Four Maine companies bid for state liquor contract

Retired liquor executive Gerry Reid, the current head of the Bureau of Alcoholic Beverages and Lottery Operations in Maine.
Russ Dillingham | Sun Journal
Retired liquor executive Gerry Reid, the current head of the Bureau of Alcoholic Beverages and Lottery Operations in Maine.
Posted Nov. 14, 2013, at 4:11 p.m.

AUGUSTA, Maine — Four companies will bid for parts of the state’s new wholesale liquor contract.

Bids were due Thursday by 2 p.m., with the Bureau of Alcoholic Beverages and Lottery Operations releasing the names minutes later.

Financial details won’t be made public until a review team makes an award, according to BABLO Deputy Director Timothy Poulin.

All Maine Spirits LLC and Pine State Trading, both of Augusta, submitted bids to run spirits administration.

CDM Communications in Portland, Dirigo Spirit Company LLC in Cumberland and Pine State Trading bid on spirits trade marketing.

Dirigo Spirit’s president is Ford Reiche, the same entrepreneur who founded Safe Handling in Auburn.

The new contract award could be made anytime this winter or spring.

Maine is one of 18 states that controls hard liquor sales. The state’s current contract with Maine Beverage Co. to run that system has been dogged as a bad deal. The 10-year contract, which runs through June 2014, promised the company an annual 36.8 percent profit guarantee in exchange for an upfront $125 million payment to the state and about $8 million a year.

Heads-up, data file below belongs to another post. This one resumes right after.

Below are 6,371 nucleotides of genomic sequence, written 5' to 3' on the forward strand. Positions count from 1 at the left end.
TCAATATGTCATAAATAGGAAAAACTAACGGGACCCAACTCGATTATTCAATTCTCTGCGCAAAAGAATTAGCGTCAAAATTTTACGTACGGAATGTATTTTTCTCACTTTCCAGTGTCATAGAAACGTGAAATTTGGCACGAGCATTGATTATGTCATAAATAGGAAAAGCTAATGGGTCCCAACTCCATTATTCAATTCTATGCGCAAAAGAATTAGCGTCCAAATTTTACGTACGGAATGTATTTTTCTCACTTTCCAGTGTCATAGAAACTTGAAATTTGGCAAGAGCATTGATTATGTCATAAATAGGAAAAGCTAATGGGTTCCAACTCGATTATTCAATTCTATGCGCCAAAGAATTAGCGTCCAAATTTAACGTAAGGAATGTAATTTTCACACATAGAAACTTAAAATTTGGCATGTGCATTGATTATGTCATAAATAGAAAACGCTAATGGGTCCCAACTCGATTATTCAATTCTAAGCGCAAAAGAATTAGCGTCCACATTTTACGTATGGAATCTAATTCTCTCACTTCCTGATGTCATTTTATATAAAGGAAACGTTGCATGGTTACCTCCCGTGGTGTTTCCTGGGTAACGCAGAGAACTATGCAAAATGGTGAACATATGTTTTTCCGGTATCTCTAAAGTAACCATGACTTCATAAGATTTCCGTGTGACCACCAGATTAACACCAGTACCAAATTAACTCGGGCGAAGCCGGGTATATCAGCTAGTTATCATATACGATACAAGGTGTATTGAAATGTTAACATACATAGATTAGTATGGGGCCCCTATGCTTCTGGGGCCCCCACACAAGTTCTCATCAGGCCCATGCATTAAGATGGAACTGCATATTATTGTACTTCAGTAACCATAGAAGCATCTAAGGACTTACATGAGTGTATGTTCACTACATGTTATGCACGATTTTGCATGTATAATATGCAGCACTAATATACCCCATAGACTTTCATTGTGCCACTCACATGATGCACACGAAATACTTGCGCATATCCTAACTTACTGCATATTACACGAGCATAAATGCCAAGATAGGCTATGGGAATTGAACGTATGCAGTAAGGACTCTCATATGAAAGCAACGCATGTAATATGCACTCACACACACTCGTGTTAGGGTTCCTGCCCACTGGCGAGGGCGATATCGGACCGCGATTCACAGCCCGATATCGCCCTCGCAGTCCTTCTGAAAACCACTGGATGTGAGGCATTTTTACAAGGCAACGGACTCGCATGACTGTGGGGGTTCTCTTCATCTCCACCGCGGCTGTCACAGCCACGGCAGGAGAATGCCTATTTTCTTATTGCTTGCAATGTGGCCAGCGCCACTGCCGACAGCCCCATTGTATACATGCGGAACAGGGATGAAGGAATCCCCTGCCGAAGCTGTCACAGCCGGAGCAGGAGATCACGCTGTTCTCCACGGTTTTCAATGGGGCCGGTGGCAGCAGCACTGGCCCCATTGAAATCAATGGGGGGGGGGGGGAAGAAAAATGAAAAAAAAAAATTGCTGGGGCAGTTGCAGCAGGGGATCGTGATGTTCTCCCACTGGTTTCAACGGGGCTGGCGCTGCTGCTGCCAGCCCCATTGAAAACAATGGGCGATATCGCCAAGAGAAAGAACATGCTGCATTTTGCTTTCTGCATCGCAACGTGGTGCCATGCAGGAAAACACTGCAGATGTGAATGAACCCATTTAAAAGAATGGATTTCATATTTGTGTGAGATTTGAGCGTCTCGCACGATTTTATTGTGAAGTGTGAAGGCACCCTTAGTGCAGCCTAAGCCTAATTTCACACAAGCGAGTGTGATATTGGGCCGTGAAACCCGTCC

State officials say the contract made Maine Beverage hundreds of millions of dollars.

The new contract simply asked companies to bid on the cost to run spirits administration and spirits trade marketing for the next 10 years.

Gerry Reid, head of BABLO, has forecast that the different approach could mean more than $500 million to the state over the next 10 years, versus about $200 million for the current 10-year contract.

BABLO started accepting bids Oct. 3, but the request for proposals had been months in the making.

It couldn’t be formalized until the state and Legislature agreed on the new contract’s terms, ultimately including language that would cover a $183.5 million bond to pay old MaineCare debt owed to Maine hospitals.

Part of the new contract also includes a state strategy to increase marketing and lower liquor prices in an effort to recapture some of the millions of dollars in spirit sales lost to New Hampshire each year.

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